For the convs from column AH, there are two matrices here since we’re creating 2 filters (there’s no particular reason we chose 2 - the first parameter to keras’ Convolution2D layer is the number of filters you want, so this example assumes we had asked for 2 of them). For the convs from column BM, each of the 2 filters we’ve created (and we could have chosen a different # of filters here too) has a 3x3x2 input, since the previous layer has 2 filters. So each filter is shown as 2 matrices, although it’s better to think of it as a single 3x3x2 3-dimensional array.

Here’s a wonderful in-depth look at convolutions, as they apply to deep learning: http://deeplearning.net/software/theano_versions/dev/tutorial/conv_arithmetic.html

2 Likes

why do we need a dense layer in CNN ? is it like dense layers combine the ‘features’ learnt by the filters from previous convolution layers to predict the output ? can we skip dense layers and just have convolution layers and still get it to work ?

‘Dense’ is a name for a Fully connected / linear layer in keras.

You are raising ‘dense’ in the context of CNNs so my guess is that you might be thinking of the densenet architecture. Those are two different things.

A CNN, in the convolutional part, will not have any linear (or in keras parlance - dense) layers. As an input we have 3 channels with RGB images and as we run convolutions we get some number of ‘channels’ or feature maps as a result. Feeding this to a linear layer directly would be impossible (you would need to first change it into a vector by calling `view` on it in pytorch).

In some newer CNN architectures they do go without a dense layer by just downsampling using pooling layers until the size is say 7x7 and then using a 7x7 average pool in place of a dense layer. I believe GoogLeNet did something like this.

1 Like

hi ,
Reading the xls by Jeremy I was able to understand till the max pooling , but still cannot get my head around the last part , Dense layer (or fully connected layer - Classic/traditional matrix product) . I understood that we are flattening the previous layer matrix to a 1 D array and feed it to a fully connected layer or dense layer.

1. So how are we keeping the features intact after flattening ? How the next fully connected layer know the values it receives and what it does to remember, the things previous layers have done ?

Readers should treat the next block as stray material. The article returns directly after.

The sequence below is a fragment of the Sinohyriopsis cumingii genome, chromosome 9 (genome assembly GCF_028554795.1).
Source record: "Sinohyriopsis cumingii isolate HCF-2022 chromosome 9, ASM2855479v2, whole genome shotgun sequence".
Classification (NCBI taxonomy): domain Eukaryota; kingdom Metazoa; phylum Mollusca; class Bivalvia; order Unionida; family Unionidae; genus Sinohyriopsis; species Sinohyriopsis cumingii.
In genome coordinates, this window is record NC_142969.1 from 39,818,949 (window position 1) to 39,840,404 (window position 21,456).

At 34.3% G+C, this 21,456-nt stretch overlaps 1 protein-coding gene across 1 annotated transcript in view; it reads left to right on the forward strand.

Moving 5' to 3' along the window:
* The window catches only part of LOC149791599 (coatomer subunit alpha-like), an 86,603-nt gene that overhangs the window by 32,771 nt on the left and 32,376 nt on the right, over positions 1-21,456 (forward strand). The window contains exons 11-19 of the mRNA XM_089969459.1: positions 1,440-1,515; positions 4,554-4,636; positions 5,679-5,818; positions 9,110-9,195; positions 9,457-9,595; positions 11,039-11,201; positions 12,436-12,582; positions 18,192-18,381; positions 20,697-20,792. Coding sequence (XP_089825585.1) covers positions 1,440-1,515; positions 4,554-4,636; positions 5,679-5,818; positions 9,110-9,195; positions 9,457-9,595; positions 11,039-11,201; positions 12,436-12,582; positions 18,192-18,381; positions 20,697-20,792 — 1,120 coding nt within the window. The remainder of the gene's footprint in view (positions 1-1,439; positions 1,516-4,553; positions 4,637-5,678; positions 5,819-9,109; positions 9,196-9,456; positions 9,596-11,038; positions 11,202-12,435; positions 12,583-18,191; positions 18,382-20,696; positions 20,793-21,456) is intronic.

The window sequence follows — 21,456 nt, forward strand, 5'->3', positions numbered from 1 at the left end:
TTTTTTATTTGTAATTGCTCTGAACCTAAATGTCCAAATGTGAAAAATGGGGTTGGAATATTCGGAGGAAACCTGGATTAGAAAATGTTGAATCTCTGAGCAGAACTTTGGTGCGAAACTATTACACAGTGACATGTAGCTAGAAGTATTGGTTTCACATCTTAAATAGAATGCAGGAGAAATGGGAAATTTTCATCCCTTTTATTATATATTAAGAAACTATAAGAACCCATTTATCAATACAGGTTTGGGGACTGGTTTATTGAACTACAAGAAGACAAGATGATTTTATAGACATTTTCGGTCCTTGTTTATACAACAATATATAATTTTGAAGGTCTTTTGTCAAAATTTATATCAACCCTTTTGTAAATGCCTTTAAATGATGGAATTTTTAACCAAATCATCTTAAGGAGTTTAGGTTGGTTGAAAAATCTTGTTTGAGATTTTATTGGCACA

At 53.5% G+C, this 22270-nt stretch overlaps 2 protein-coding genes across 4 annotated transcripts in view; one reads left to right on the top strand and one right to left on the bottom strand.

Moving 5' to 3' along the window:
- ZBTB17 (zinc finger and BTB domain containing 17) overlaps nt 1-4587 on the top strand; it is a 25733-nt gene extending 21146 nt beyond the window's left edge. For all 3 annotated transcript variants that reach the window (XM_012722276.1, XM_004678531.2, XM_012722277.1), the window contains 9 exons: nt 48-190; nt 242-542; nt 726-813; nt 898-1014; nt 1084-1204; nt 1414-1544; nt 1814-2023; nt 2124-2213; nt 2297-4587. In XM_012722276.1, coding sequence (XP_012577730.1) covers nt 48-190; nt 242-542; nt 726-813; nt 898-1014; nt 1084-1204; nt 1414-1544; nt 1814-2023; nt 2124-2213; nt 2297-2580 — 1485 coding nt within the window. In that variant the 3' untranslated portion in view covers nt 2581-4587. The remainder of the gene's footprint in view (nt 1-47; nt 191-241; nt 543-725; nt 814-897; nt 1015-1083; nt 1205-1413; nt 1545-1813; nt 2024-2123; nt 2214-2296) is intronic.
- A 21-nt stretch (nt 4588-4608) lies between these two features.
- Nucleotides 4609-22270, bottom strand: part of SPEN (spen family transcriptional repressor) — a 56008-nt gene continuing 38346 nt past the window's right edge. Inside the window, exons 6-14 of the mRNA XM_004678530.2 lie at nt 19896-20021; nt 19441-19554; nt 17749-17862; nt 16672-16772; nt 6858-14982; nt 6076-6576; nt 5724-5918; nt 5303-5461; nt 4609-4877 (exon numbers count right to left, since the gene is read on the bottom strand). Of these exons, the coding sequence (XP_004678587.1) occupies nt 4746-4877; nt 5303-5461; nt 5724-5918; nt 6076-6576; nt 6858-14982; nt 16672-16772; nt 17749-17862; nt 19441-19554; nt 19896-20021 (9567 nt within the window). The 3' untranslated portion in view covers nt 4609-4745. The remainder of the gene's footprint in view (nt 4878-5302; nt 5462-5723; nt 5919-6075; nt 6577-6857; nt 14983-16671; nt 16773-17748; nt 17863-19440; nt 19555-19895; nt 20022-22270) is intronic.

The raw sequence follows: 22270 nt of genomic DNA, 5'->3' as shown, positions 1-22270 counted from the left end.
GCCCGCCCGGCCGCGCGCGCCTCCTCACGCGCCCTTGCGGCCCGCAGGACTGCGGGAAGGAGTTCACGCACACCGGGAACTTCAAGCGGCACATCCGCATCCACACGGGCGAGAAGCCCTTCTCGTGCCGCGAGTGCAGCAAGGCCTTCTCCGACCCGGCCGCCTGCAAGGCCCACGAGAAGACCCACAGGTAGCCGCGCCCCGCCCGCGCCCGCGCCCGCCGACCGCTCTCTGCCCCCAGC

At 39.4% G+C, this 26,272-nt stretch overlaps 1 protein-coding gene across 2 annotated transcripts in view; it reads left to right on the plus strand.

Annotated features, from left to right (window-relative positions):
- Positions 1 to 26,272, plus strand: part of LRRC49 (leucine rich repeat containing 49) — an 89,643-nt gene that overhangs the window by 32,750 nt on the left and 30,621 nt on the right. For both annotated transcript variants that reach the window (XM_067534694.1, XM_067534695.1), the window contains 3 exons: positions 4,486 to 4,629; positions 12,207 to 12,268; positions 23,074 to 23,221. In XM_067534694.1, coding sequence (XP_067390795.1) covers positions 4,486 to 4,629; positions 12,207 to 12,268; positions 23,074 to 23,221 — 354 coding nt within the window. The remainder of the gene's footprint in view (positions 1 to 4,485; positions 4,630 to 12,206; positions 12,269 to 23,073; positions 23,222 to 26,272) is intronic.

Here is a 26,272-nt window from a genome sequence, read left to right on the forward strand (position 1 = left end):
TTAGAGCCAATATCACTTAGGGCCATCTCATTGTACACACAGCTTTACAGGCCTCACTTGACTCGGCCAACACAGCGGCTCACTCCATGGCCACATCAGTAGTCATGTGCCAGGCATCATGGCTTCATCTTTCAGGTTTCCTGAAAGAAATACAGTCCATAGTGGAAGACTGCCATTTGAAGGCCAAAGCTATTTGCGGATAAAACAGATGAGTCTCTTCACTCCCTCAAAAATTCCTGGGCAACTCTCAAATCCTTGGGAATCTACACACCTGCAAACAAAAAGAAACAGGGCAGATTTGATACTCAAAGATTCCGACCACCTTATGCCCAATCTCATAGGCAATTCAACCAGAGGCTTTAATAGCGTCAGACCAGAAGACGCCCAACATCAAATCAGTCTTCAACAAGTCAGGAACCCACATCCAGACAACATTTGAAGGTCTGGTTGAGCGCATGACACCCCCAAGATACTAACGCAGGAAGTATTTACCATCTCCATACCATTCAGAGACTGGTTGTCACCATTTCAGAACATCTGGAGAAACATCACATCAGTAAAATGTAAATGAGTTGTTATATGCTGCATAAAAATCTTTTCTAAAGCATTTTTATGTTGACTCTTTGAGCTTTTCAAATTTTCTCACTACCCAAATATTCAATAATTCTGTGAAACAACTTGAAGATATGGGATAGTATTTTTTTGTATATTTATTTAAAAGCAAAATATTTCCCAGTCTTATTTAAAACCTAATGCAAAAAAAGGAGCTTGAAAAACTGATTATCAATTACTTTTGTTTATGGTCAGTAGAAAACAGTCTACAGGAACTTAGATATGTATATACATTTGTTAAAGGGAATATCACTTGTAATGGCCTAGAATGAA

2. To flatten it , how it was done in the xls , which matrix is multiple with which matrix ?
3. What is the math behind .
4. The reason of doing it , and how it is helpful .

I understood the last layer softmax and after that one hot encoding . The softmax is not good for multiple label classification in a single picture still we used softmax and then applied one hot encoding , why so ?

After reading the wiki for lesson 1 , i got this link and it explains the above . Why we need a fully connected layer and what it does .
explanation.

For the second question I think we later switched to Sigmoid function from softmax , for multi label classification

Some points (quite important imho) to underline regarding CNNs:

• The presence of a fully connected layer at the end of any traditional (i.e. non-fully conv) CNN.
It serves the purpose of doing the actual classification. Without it, a traditional CNN would be unable to spit out the predicted classes.

• The dense layers should not be called linear to differentiate them from conv layers, since convolution is a linear operator in itself (and discrete convolution is just matrix product, in particular).

• When discrete convolution is explained, generally people makes use of filters like the ones used by photoshop (& C.), that is, pre-established filters (small matrices already filled with meaningful numbers) which apply some effects to the image at hand (i.e., make the edges more evident). This makes people think that a NN just applies this kind of filters to extract features like edges, corners, etc. (see for example Roderick’s question).
In our case, the filters are definitely NOT established. The entire point (and beauty) of a CNN is that those filters are learned during training: if a CNN wants to minimize the loss, it is forced to learn the correct filters (via sgd and backprop). At the beginning of training the filters are initialized with some random distribution (see Xavier init for example).

Jbo:

I have the same question as you have about the “dense layer”, i.e. why initialize with random number and intuitively how does the dense layer help? The video does not explain the dense layer initialize with random number.